Working with pandas was pivotal in waking Lingyin Fan's desire to learn more about ecosystems. The ecological economics graduate now coordinates with social enterprises to tackle environmental issues through eco-tourism and education.
Lingyin (Lynn) Fan
MSc Ecological Economics
|Year of Graduation||2015|
Your time at the University
During my undergrad in China, I was attracted to magic tricks, hoping to be the best magician, until I realised that it was such a male-dominated industry where female magicians were rarely recognised or offered performance opportunities. Failing to overcome this obstacle and stand up for my rights, I left the magician world. Later I was offered an opportunity to work with pandas at a research centre, where I discovered my passion for how our ecosystem worked.
Deciding to follow my passion while still having a dream to be a magician, I chose to pursue my study of Ecological Economics at the University of Edinburgh, where pure magic – Harry Potter – and real magic – Dolly the sheep – were born. The year I spent in Edinburgh equipped me with the essential knowledge needed to work in the sustainability industry, taught me that there were many diversities, and most importantly, reminded me that my voice could be and should be heard.
I kept pushing my limits, I joined an English class half a year before my masters to adapt myself to the local culture, I also insisted on looking for a flat with local people instead of a student dorm. I still remember that I couldn't understand a word from my London flatmate and her friends but I would stand next to the group to listen and practice my English.
With students from 10 countries with different backgrounds, languages, and cultures, we studied and worked together, argued, laughed, and became close friends. Edinburgh is the friendliest place in the world where you can talk to everyone and make lifelong friends. Edinburgh is so small that you almost know everyone, yet Edinburgh is so big that you are always surprised by new discoveries.
The year I spent in Edinburgh equipped me with the essential knowledge needed to work in the sustainability industry, taught me that there were many diversities, and most importantly, reminded me that my voice could be and should be heard.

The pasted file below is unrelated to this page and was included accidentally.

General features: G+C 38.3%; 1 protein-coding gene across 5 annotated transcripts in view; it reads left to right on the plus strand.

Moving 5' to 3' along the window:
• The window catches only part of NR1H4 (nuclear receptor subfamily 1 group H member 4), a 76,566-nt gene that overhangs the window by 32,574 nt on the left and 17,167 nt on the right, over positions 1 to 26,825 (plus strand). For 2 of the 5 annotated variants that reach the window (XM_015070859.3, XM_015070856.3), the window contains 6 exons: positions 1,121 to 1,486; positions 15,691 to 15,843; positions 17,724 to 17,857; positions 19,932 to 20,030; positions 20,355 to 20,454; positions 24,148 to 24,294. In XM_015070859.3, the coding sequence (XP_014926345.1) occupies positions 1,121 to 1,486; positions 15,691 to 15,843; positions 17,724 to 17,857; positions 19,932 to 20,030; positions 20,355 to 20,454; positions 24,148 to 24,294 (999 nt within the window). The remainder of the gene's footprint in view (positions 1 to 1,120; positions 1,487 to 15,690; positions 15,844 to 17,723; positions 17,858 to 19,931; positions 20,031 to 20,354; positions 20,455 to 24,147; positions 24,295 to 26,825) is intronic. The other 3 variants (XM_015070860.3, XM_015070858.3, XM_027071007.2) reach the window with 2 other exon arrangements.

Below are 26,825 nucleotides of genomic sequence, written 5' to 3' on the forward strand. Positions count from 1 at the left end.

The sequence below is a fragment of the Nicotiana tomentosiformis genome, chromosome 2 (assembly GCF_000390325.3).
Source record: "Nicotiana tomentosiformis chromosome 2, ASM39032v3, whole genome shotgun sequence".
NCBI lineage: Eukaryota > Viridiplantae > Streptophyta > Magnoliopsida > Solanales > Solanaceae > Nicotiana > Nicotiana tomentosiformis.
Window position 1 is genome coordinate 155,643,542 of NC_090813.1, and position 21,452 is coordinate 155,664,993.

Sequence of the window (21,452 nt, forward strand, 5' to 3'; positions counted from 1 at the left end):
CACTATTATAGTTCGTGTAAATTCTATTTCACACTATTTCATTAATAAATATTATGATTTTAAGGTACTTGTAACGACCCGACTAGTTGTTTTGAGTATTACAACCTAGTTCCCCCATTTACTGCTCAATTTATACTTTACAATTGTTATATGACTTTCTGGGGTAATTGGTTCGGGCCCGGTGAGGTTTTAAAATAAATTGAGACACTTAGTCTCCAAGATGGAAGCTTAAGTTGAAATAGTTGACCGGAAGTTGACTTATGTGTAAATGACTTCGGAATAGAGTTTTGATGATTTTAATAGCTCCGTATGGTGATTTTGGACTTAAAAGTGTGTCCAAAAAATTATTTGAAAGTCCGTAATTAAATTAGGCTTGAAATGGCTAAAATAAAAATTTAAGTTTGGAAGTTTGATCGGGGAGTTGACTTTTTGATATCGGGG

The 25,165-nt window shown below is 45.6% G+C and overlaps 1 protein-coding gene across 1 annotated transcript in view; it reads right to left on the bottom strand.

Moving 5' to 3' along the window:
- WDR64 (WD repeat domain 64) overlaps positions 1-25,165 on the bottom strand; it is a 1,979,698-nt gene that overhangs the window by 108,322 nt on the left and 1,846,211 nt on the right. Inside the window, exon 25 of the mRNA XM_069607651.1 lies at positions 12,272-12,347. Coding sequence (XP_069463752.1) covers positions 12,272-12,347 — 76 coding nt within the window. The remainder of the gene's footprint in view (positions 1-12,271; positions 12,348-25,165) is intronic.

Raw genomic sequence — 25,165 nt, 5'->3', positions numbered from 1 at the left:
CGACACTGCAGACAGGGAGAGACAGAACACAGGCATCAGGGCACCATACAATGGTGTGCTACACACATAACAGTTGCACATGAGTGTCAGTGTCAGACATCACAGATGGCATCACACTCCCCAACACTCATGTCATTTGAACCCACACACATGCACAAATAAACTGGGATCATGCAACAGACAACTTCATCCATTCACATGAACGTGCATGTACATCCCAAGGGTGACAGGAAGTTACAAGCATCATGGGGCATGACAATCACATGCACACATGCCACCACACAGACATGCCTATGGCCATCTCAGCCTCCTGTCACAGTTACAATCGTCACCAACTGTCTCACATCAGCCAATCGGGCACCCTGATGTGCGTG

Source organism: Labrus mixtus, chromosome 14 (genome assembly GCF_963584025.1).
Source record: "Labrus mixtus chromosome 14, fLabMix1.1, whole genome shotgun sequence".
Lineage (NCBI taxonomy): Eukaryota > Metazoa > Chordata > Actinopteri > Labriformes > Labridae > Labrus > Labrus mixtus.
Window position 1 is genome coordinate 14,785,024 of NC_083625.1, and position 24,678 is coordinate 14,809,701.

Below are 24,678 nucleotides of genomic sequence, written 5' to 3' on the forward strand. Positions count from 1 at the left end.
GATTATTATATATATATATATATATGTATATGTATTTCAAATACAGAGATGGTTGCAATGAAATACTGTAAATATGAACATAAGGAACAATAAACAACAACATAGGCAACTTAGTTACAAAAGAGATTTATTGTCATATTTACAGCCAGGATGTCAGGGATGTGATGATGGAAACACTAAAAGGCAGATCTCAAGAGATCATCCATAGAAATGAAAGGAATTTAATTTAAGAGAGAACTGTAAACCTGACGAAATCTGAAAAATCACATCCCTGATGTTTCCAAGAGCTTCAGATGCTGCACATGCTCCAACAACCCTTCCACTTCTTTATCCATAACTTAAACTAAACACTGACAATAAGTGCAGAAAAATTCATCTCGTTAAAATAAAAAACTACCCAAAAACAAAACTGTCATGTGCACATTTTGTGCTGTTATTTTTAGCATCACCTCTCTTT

Your experiences since leaving the University
During my study trip to South Africa, the locals didn’t warm to me because Chinese poachers went there to kill elephants for ivory. In that moment, I decided to come back to China where urgent environmental actions are needed.
I have been leveraging what I learned at the university and applying it to the situation in China, bridging the gap between academia and reality. I turned down an offer from a Fortune 500 company, joined an international environmental non-governmental organisation, engaged in international and local communities, networked with industry leaders, and hosted dinners to gather like-minded people.
Afterwards, I joined an environmental consulting firm and coordinated with social enterprises to solve environmental issues through eco-tourism and education. Meanwhile, I volunteered at the Nature Conservancy and joined LeanIn, which focuses on women empowerment. As an alumni ambassador, I have strengthened the connection between China and Scotland.
None of those would be possible without my time and experience in Edinburgh, pushing beyond my comfort zones.
Since graduating, there has not been a single minute where haven’t dreamt about coming back to Edinburgh. Magic taught me that no matter how impossible things seemed, we could always find ways to make them happen.
Earlier this year, I was invited by the University of Edinburgh to participate in the Planetary Health Annual Meeting to discuss health and environmental issues with experts from top institutions around the world. When I saw the sign at the airport “Welcome to Edinburgh. It’s good to be home.” I said to myself, “My dream has come true. I am back, Edinburgh!” I told the Uber driver how much I missed Edinburgh, he laughed and decided to not to charge for my trip. I even ran the Edinburgh Marathon with Sam Heughan from Outlander. If those are not magic, then what could possibly be magic?
As well said on my medal from the Edinburgh Marathon Festival, “Great things never came from comfort zones.” Step out of your comfort zones and you will find magic and surprises all around Edinburgh. Talk to different people, try new things, make new friends, and enjoy every single moment (you have no idea how jealous I am of you being there!) Edinburgh is a place where you can make anything happen and where once you leave you can never stop missing it.
MSc Ecological Economics